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Prog Exp Tumor Res. 2003;37:1-24.

Epidemiology of non-steroidal anti-inflammatory drugs and cancer.

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  • Departments of Medicine, and Community and Family Medicine, Dartmouth-Hitchcock Medical Center, Lebanon, N.H., USA. John.A.Baron@Dartmouth.edu

Abstract

There is evidence that aspirin--and apparently other NSAIDs--may be protective agents against cancer in the gastrointestinal tract. These effects are particularly well documented in the colon and rectum. Even considered in isolation, the observational data regarding colorectal neoplasia are quite strong, and the reality of a protective effect is buttressed by clinical trial data showing that aspirin prevents sporadic adenomas. Furthermore, the NSAIDs sulindac celecoxib have actually led to the regression of existing colorectal polyps in patients with FAP. Clearly, NSAIDs have the potential to suppress carcinogenesis in the large bowel. Observational data suggesting inverse associations of NSAIDs with cancers of the stomach and esophagus have emerged from several case-control studies and a few cohort analyses. In some studies the findings display features often associated with causal relationships, for example decreasing risks with increasing doses or duration of use. Nonetheless, the data currently do not support a secure conclusion that NSAIDs protect against these malignancies. The relevant data are not nearly as extensive as those for the colorectum, and case-control investigation of these upper gastrointestinal sites may be particularly delicate. It is conceivable that early symptoms of cancer (or of pre-invasive lesions) may have discouraged NSAID use in the cancer patients, creating the appearance of a protective association of the drugs with the risk of these malignancies. More extensive observational data particularly from cohort studies would be desirable to confirm the existing findings and clarify the doses and durations of use required for an effect. Clinical trial investigation might also be practical for pre-neoplastic endpoints, or--in carefully selected populations--perhaps with cancer as the focus. There are only relatively limited data available regarding the effect of NSAIDs on cancer of the pancreas. However, the studies that have investigated this malignancy have reported indications that NSAIDs may have a protective effect. The effects of NSAIDs on cancers outside the gastrointestinal tract are not clear. Some investigations suggest that NSAID use, particularly aspirin, is inversely associated with risk of cancers of the breast or ovary, but several well-done studies have not seen these associations, and the observations could have been due to bias or confounding. Findings regarding prostate cancer are similarly conflicting. The urinary tract is one organ system in which several studies have reported an increased cancer risk in association with NSAID use. Nonetheless, the effects remain unclear. There is only limited available information regarding carcinoma of the bladder, and no firm conclusions can be drawn at this point. More extensive data have been generated regarding the effect of NSAIDs--largely salicylates--on renal cell carcinoma or cancer or the renal pelvis and ureter. Although some studies have reported increased risks, there are also findings suggesting no association. It is particularly difficult for observational studies to ascertain with confidence the true effects of aspirin because of the suspected relationship of these cancers with use of phenacetin and perhaps acetaminophen. Further data--particularly from careful and large cohort studies--would be important to clarify these issues. As a body of research, the findings discussed here from epidemiological studies and clinical trials have begun to clarify the effect of NSAIDs on carcinogenesis in various organs in humans. There is clear potential for protective effects at several anatomic sites. Even for the colorectum, however, it is probably premature to now begin to use these drugs widely for cancer prevention. To reach that point, a weighing of the risks and benefits of the drugs needs to be made, together with a judgement regarding the benefits of alternative means of prevention. For colorectal cancer, for example, aspirin may provide only limited benefit over regular colonoscopy [95, 96]. Nonetheless, with the increased understanding of the clinical effects of NSAIDs on cancer, the development of effective chemoprevention with these drugs appears to be a real possibility.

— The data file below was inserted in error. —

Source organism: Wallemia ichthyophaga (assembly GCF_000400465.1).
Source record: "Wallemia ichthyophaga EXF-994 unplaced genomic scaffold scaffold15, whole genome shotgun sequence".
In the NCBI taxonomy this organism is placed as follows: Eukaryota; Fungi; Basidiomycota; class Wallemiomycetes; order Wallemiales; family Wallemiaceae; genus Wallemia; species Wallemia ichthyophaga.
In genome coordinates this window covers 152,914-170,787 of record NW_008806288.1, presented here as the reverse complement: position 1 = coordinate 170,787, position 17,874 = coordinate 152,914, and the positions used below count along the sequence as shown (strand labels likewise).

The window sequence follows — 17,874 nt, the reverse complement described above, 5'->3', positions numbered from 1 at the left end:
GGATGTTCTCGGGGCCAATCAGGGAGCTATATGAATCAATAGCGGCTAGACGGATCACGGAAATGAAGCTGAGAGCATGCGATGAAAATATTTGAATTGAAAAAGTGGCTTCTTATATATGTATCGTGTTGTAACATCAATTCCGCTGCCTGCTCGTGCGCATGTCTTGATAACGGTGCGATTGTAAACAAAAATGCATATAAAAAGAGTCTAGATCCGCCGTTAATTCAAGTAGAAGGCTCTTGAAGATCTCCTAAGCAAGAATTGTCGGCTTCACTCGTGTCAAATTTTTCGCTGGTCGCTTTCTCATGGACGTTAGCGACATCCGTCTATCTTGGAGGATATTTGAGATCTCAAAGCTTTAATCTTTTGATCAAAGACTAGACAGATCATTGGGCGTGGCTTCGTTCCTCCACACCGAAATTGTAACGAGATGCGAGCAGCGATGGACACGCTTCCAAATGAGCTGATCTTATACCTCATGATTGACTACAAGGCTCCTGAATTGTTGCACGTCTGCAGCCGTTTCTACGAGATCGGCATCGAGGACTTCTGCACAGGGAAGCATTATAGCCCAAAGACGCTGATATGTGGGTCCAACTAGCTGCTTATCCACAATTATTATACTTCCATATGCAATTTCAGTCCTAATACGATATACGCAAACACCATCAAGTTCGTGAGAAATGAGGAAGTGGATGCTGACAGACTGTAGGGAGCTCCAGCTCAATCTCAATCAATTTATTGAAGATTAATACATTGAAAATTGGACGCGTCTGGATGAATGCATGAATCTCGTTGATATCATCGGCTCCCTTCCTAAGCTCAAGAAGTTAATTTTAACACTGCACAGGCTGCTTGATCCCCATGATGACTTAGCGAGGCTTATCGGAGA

PMID:
12795046
[PubMed - indexed for MEDLINE]
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